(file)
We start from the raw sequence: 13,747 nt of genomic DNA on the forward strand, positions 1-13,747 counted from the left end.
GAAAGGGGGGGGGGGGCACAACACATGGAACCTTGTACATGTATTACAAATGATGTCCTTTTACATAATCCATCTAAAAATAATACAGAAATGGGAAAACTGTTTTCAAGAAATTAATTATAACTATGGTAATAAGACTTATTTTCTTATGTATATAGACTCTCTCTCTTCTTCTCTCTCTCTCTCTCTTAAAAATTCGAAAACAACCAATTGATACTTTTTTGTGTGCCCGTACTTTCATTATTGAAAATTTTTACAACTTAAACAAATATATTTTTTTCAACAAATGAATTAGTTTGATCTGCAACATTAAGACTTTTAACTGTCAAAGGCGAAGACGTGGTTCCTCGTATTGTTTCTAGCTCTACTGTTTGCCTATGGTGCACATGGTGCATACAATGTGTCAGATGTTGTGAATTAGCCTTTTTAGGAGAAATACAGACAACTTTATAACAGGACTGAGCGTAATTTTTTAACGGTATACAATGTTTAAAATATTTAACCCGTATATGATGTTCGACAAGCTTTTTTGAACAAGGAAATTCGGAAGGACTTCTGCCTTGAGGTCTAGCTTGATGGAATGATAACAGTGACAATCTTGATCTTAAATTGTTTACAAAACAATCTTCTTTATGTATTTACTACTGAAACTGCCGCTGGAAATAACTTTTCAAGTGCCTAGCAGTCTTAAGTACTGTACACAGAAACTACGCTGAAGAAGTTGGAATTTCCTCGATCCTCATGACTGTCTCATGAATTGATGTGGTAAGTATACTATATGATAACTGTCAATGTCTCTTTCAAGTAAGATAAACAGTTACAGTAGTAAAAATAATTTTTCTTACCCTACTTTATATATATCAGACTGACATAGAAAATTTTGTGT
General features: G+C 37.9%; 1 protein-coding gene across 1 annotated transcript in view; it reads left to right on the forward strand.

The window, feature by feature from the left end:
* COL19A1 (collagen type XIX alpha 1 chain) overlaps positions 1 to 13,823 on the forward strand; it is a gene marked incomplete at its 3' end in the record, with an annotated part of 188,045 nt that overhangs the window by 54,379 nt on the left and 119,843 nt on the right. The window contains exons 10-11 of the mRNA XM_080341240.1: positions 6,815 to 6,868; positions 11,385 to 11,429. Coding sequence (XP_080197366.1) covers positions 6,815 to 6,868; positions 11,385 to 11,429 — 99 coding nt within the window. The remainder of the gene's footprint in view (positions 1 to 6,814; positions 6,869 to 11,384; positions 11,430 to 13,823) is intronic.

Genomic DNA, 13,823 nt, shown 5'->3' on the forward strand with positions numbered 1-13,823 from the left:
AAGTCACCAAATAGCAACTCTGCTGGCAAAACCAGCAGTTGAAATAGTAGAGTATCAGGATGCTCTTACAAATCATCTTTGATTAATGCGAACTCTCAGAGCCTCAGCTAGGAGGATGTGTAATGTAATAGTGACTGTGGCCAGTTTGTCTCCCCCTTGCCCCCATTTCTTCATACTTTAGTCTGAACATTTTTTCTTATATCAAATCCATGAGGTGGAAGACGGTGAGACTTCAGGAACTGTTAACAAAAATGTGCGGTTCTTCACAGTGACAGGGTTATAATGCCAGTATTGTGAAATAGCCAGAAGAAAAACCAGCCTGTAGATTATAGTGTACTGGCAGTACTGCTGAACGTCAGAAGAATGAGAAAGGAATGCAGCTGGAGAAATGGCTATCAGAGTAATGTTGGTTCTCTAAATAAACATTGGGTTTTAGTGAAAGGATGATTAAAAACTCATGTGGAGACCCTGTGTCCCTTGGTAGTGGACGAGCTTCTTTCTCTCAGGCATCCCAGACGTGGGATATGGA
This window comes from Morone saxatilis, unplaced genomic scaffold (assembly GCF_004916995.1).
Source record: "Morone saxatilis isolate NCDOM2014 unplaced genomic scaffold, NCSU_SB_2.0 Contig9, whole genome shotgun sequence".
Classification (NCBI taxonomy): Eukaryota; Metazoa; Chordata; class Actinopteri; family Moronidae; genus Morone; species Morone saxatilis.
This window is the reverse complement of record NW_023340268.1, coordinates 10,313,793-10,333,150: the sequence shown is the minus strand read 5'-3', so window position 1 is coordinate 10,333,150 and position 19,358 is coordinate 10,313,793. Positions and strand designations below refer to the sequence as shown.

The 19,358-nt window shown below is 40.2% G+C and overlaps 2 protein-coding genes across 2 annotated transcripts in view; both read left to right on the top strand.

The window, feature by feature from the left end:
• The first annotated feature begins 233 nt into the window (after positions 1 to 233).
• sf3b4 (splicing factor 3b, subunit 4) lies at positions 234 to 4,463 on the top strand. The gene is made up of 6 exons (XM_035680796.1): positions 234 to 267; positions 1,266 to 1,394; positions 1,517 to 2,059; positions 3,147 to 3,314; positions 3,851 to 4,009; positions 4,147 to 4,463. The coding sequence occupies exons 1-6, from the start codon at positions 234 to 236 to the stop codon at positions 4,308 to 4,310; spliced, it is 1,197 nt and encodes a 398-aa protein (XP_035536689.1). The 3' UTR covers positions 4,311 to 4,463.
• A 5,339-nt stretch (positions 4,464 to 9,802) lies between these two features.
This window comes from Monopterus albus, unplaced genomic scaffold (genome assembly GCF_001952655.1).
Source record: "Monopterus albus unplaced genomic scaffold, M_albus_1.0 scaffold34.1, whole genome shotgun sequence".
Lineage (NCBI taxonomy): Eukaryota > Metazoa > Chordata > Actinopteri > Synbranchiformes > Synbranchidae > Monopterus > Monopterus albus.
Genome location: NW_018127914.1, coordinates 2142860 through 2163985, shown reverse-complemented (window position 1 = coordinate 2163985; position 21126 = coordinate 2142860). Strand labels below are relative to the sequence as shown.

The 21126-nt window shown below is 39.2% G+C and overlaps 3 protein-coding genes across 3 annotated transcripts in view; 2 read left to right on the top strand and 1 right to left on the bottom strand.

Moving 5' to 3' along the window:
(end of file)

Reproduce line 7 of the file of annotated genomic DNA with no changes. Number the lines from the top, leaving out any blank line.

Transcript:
AAGTCACCAAATAGCAACTCTGCTGGCAAAACCAGCAGTTGAAATAGTAGAGTATCAGGATGCTCTTACAAATCATCTTTGATTAATGCGAACTCTCAGAGCCTCAGCTAGGAGGATGTGTAATGTAATAGTGACTGTGGCCAGTTTGTCTCCCCCTTGCCCCCATTTCTTCATACTTTAGTCTGAACATTTTTTCTTATATCAAATCCATGAGGTGGAAGACGGTGAGACTTCAGGAACTGTTAACAAAAATGTGCGGTTCTTCACAGTGACAGGGTTATAATGCCAGTATTGTGAAATAGCCAGAAGAAAAACCAGCCTGTAGATTATAGTGTACTGGCAGTACTGCTGAACGTCAGAAGAATGAGAAAGGAATGCAGCTGGAGAAATGGCTATCAGAGTAATGTTGGTTCTCTAAATAAACATTGGGTTTTAGTGAAAGGATGATTAAAAACTCATGTGGAGACCCTGTGTCCCTTGGTAGTGGACGAGCTTCTTTCTCTCAGGCATCCCAGACGTGGGATATGGA